Chou Wen-chung

Biography of Chou Wen-chung

Chou Wen-chung’s earliest work, Landscapes for orchestra (finished in 1949 and premiered by Leopold Stokowski with the San Francisco Symphony in 1953), is often cited as the first composition that is independent of either Western or Eastern musical grammar. Subsequently, his research for integration of musical concepts and practices led to his ever-evolving theory on his pien (variable) modes, influenced by concepts found in yin-yang and I Jing theories, Dao philosophy, brush calligraphy, and qin (Chinese zither) music, as well as early and modern European theories. It began with two works for wind orchestra, Metaphors (1959) and Riding the Wind (1964), but evolved steadily through such works as Pien (1966) for chamber ensemble, Echoes from the Gorge (1989) for percussion quartet, the Cello Concerto (1992), and most recently, the two string quartets, Clouds (1996) and Streams (2003).

Chou was introduced to Edgard Varèse by Colin McPhee in 1949, and became Varèse’s student and assistant during the years when Varèse was composing his last works, including Déserts (1949-1954), the manuscript of which is, in fact, in Chou’s handwriting. His decades-long task of editing and correcting Varèse’s scores began under Varèse’s supervision, but was mostly undertaken after his death, including both versions of Amériques. [sic] Chou has also completed two of Varèse’s unfinished scores.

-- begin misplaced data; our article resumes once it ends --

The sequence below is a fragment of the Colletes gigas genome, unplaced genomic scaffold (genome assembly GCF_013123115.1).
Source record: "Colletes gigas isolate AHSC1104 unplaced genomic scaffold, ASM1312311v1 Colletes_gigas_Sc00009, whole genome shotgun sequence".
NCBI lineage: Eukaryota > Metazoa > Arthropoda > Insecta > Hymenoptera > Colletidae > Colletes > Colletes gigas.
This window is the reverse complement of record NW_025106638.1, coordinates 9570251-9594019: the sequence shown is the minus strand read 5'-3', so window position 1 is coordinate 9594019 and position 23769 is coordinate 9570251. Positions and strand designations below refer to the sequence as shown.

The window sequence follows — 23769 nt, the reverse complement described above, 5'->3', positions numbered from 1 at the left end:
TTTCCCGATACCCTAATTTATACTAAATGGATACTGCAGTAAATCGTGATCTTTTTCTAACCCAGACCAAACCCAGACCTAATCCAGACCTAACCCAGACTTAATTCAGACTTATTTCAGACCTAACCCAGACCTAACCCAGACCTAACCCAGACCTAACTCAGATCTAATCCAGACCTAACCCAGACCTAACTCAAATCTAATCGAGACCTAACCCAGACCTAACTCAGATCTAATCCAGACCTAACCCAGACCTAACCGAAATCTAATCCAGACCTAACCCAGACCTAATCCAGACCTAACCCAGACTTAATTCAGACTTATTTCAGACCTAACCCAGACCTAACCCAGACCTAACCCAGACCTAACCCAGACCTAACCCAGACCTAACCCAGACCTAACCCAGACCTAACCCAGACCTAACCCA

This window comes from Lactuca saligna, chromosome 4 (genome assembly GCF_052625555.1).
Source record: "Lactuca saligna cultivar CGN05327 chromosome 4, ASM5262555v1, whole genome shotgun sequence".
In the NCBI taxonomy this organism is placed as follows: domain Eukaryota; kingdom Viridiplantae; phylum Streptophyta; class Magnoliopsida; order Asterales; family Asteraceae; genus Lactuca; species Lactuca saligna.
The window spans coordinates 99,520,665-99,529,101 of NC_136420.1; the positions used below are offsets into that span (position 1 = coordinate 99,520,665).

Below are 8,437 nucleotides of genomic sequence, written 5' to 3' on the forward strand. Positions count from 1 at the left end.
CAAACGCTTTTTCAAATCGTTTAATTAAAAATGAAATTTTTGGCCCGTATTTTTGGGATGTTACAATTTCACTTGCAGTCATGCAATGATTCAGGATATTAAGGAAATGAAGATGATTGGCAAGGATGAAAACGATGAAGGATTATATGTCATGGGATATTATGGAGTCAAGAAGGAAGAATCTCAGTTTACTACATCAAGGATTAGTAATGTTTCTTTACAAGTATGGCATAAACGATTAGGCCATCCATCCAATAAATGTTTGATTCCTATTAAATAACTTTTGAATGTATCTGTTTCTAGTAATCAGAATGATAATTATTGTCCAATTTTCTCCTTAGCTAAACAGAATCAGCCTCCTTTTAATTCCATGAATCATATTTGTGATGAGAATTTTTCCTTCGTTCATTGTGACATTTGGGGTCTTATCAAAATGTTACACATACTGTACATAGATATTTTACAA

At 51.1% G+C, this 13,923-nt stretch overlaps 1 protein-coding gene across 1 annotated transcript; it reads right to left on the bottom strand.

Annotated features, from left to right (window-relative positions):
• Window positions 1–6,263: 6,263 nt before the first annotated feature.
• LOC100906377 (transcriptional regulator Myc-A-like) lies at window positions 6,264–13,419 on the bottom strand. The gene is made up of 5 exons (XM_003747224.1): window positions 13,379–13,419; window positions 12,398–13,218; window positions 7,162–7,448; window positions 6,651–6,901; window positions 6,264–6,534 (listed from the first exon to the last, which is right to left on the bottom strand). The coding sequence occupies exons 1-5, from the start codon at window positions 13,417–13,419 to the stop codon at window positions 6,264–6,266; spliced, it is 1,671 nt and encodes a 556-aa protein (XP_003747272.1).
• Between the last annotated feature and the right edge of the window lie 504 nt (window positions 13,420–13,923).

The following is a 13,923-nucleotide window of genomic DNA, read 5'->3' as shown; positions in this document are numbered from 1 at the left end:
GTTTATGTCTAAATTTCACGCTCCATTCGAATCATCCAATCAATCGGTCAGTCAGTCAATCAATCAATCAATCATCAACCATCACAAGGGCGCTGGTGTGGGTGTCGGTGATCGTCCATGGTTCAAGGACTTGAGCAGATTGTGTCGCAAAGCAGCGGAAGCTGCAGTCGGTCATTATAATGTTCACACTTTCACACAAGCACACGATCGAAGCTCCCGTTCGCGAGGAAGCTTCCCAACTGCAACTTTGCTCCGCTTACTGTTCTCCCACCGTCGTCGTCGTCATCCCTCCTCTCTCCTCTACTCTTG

Chou did his graduate work at Columbia University under Otto Luening, 1952-1954, and served as his assistant and Vladimir Ussachevsky’s at the predecessor of the historic Electronic Music Center. Among Chou’s other teachers were Nicholas Slonimsky, Bohuslav Martinu, and the musicologist Paul Henry Lang at Columbia.

Chou taught composition to an increasingly international student body at Columbia University from 1964 to 1991. He succeeded Luening in 1969 and developed the composition program into an internationally renowned institution. He was responsible for the design and coordination of the curriculum for doctoral candidates in music composition. He designed the one-year course “Twentieth-century Styles and Techniques” as a basic required course for doctoral and master candidates in musical composition (1965) and the graduate course “Chinese Music” (1969); and designed the course content on East and Southeast Asian music for the course “Asian Humanities in Music” as well as coordinating the overall design of the course, including the music of South and West Asia (1982). Concurrently, he was also in charge of academic affairs at Columbia’s School of the Arts. He supervised curricular planning and the revision for the Master of Fine Arts programs in film, theater, visual arts and writing (1975 to 1987). In the 1980s, he discovered many young Chinese talents and brought them to the United States to study at Columbia.

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